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Bismillah ir Rahman ir Raheem
Published on February 19, 2003


By Siddiqua Shahnawaz

Arabesque Islamic Art - Still Life Ceramic


In classical Islamic Art, ornamentation has such a significant value that it can be seen in every artistic expression from the carved marble panels of grand Mughal doorways in India, to the elegant blue ceramic tiles of Masjids in Iran, to the tiniest of decorative artefacts in Syria. 

Arabesque - its style, composition and principles can be found in virtually every objet d'art of classical Islam.

Origin and Development of Arabesque

Due to the dissuasion of representation of human and, at times, animal rendition in Islamic Art, other depictions of art emerged which evolved into highly stylized renditions of subjects like foliage, flowers and an extensive use of abstract geometric designs. One can find the principles of geometry along with a keen sense of balance in composition strongly embedded in Islamic art.

The single most important factor that influenced the creation and evolution of Islamic Art is the Qur'an itself. One can find many verses in the Qur'an mentioning the beauty and abundance of Paradise with its exquisite gardens beneath which rivers flow. Thus, depiction of foliage in its varied forms became a very prominent feature of Arabesque art. One can visualise a strong link between art and nature in Islamic monuments where scrolling vines, surreal flowers and gracefully flowing leaves can be seen everywhere from the decoration of Qur'anic manuscripts to the grandiosity of architectural monuments. Such art does seem to evoke a feeling of heavenly grandeur although it is not a direct depiction of heaven.

Thus, while Islamic design has a decorative expression, it also conveys a much deeper meaning of a higher reality.

The Art and Science of Arabesque

Along with flora, geometry has always had a strong presence as well. There are many factors that contribute to its growth - one is that Islam and science were never seen as two separate subjects. From the Islamic viewpoint, geometry is one of the streams that flows from the Fountainhead of Islam. This belief that science is an integral part of Islam led to many discoveries and advancements in the field of mathematics by Muslims.

This had a very rich influence in Islamic Art which beautifully combined artistic foliage designs with geometric principles to create exquisite works of art unique only to the Islamic Cultural heritage.


Geometric ornamentation has been rendered in almost every media known to Muslim Artists and Artisans - like ceramic tiles, brickwork, metalwork, stucco, stonework, mosaic, and of course marble inlays. Among these all, ceramic tiles emerged as the most outstanding medium of them all. 

Radiating networks of fascinating geometric compositions interlaced with the delicateness of almost surreal foliage ornamentation has a unique abstract quality found only in Islamic Art. Enriched by the purity of vivid colours, ceramic artwork invigorates the beholder's visual senses beyond the material reality.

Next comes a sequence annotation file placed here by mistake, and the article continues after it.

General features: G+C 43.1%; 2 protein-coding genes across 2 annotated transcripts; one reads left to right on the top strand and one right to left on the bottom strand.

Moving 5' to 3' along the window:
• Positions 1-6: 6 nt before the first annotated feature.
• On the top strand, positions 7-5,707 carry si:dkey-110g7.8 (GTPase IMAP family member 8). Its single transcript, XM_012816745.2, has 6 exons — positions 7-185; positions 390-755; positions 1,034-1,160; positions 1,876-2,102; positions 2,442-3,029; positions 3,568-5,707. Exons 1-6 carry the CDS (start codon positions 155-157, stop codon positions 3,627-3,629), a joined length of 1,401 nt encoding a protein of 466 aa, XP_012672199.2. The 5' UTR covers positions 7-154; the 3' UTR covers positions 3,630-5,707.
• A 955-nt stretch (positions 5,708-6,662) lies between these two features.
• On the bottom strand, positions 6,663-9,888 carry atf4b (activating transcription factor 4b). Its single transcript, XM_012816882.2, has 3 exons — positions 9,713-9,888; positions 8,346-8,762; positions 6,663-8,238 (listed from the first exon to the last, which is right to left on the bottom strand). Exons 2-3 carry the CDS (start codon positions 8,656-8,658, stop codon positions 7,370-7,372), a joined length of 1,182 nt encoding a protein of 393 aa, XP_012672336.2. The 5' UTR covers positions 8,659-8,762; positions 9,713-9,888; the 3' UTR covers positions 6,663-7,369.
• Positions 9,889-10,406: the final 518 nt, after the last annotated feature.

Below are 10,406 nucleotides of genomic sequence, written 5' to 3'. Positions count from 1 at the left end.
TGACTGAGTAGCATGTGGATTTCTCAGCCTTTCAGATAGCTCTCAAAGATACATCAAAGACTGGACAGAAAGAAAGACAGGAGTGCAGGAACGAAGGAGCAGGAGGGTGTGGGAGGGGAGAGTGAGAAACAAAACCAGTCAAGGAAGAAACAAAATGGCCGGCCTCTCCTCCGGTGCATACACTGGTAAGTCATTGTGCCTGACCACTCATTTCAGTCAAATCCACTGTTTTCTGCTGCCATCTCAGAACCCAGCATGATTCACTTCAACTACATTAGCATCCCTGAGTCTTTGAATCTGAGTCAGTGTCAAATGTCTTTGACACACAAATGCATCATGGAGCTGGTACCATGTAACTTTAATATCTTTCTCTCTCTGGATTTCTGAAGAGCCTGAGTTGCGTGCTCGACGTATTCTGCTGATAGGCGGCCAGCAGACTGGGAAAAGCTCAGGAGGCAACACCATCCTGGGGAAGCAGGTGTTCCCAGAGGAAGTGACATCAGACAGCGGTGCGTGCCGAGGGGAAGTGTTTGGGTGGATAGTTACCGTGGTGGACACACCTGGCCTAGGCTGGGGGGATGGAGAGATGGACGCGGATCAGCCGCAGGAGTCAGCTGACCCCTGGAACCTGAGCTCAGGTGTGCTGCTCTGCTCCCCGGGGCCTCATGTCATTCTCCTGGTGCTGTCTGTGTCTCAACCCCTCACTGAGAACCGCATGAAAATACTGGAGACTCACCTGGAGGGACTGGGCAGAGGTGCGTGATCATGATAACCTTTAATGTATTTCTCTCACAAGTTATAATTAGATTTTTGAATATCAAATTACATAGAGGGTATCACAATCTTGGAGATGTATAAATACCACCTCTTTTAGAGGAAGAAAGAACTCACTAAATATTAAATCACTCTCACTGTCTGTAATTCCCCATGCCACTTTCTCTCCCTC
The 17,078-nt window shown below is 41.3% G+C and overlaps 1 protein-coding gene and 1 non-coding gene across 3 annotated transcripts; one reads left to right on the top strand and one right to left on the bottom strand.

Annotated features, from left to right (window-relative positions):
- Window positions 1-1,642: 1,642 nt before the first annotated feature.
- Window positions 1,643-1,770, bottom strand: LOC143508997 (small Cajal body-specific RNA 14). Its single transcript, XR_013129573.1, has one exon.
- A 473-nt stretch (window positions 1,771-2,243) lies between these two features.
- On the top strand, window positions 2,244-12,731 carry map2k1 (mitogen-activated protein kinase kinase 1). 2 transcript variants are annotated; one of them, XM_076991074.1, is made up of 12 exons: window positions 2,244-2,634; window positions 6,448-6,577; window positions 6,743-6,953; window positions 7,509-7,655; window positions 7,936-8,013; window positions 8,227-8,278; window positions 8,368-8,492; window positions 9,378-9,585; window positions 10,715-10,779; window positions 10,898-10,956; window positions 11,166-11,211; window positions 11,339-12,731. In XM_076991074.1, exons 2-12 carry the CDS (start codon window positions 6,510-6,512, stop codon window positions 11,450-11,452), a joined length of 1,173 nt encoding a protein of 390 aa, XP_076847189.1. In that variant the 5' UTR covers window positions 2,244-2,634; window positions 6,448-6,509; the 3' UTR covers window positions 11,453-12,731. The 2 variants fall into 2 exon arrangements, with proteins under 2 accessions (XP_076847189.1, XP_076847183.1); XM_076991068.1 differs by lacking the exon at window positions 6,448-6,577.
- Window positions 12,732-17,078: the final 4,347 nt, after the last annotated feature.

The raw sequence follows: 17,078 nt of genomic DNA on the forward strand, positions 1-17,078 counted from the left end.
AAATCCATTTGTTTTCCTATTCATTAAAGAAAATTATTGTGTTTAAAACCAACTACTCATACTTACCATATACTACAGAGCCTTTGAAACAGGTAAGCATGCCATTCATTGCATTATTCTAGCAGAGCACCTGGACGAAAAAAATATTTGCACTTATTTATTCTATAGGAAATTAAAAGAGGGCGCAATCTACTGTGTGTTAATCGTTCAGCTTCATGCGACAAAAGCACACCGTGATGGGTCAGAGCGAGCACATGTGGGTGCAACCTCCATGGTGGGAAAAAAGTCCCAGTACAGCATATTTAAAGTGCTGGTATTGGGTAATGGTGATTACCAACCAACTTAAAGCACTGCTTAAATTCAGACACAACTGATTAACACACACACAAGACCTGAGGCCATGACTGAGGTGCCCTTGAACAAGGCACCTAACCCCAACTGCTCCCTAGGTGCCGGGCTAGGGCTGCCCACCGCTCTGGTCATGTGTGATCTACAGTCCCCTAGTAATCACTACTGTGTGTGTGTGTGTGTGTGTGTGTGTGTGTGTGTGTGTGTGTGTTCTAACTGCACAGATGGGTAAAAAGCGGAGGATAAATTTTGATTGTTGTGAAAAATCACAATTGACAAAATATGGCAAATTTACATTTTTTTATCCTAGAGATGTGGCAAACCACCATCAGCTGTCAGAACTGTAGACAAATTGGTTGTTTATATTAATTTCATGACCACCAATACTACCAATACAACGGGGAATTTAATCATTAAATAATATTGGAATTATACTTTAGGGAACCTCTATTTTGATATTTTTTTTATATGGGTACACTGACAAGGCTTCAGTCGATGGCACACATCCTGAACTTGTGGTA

At times, combination of various materials also played an important role in further highlighting the Arabesque. An appropriate example would be the aesthetic combination of Sandstone and marble inlay in Mughal Art and architecture.

One feature that is unique to the Shi'a branch of Islam is the use of mirrors in the ornamentation of the interior architecture of holy places. A dazzling arrangement of tiny pieces of mirrors using complex principles of geometry in three dimensional inlays, usually decorates the domed ceilings and walls of mausoleums of the Holy Ahlul Bayt. This gives the place an almost celestial feeling. It is also a symbol of purity of the Holy Ahlul Bayt (Qur'an 33:33).

Thus, Islamic Art emerged with a unique blend of various qualities of aesthetics, science, philosophy, and symbolism. It is the epitome of what can be described nowadays as conceptual art.

Regional Influence in Islamic Design

Although arabesque has strong roots in the Arab rendition of art, it does show a much wider flavour of regional influence. For example, traditional arabesque relating to the predominant Arab world has a much more realistic style as compared to the highly stylized Persian or Mughal styles. 

In Iranian art, one can see the extensive use of a dynamic ceramic blue colour as well as a much finer and delicate brushwork. Mughal art has quite beautifully synthesized traditional Indian and Islamic artistic principles and evolved into a very unique style of its own.

The reason why Arabesque gained as much significance and popularity throughout the Islamic world is mainly because it has flexibly evolved and flourished regionally, while still retaining its original principles.


Author: Siddiqua Shahnawaz
Photographers: Unknown
Chief Editor: Hj Nurzaynab El-Fatah
Production: Hj S. Abidin
Published Date: 19th February, 2003
Modification Date: 13th January 2009/ 16th Muharram, 1430
Publication ID: 03arabEsque.  Arabesque
Copyright: Victory News Magazine, 2009


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